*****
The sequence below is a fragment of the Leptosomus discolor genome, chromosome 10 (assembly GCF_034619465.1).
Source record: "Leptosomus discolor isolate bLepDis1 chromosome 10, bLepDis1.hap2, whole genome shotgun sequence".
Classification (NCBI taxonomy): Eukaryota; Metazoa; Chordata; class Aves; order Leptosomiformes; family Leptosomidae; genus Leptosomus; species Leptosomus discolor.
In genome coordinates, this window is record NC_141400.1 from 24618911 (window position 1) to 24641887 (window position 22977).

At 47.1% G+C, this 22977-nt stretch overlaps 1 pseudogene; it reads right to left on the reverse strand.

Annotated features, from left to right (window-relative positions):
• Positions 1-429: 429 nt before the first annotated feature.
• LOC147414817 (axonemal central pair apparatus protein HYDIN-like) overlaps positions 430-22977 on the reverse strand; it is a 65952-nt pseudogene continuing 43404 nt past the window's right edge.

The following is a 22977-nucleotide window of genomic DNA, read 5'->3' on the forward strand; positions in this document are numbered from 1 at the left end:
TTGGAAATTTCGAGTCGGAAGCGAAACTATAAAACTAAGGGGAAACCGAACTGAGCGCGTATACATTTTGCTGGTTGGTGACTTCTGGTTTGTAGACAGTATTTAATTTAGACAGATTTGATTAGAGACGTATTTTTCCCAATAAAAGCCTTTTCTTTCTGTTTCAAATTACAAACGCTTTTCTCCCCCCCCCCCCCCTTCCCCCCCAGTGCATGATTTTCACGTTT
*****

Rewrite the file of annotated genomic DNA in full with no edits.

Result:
The sequence below is a fragment of the Leptosomus discolor genome, chromosome 10 (assembly GCF_034619465.1).
Source record: "Leptosomus discolor isolate bLepDis1 chromosome 10, bLepDis1.hap2, whole genome shotgun sequence".
Classification (NCBI taxonomy): Eukaryota; Metazoa; Chordata; class Aves; order Leptosomiformes; family Leptosomidae; genus Leptosomus; species Leptosomus discolor.
In genome coordinates, this window is record NC_141400.1 from 24618911 (window position 1) to 24641887 (window position 22977).

At 47.1% G+C, this 22977-nt stretch overlaps 1 pseudogene; it reads right to left on the reverse strand.

Annotated features, from left to right (window-relative positions):
• Positions 1-429: 429 nt before the first annotated feature.
• LOC147414817 (axonemal central pair apparatus protein HYDIN-like) overlaps positions 430-22977 on the reverse strand; it is a 65952-nt pseudogene continuing 43404 nt past the window's right edge.

The following is a 22977-nucleotide window of genomic DNA, read 5'->3' on the forward strand; positions in this document are numbered from 1 at the left end:
TTGGAAATTTCGAGTCGGAAGCGAAACTATAAAACTAAGGGGAAACCGAACTGAGCGCGTATACATTTTGCTGGTTGGTGACTTCTGGTTTGTAGACAGTATTTAATTTAGACAGATTTGATTAGAGACGTATTTTTCCCAATAAAAGCCTTTTCTTTCTGTTTCAAATTACAAACGCTTTTCTCCCCCCCCCCCCCCTTCCCCCCCAGTGCATGATTTTCACGTTT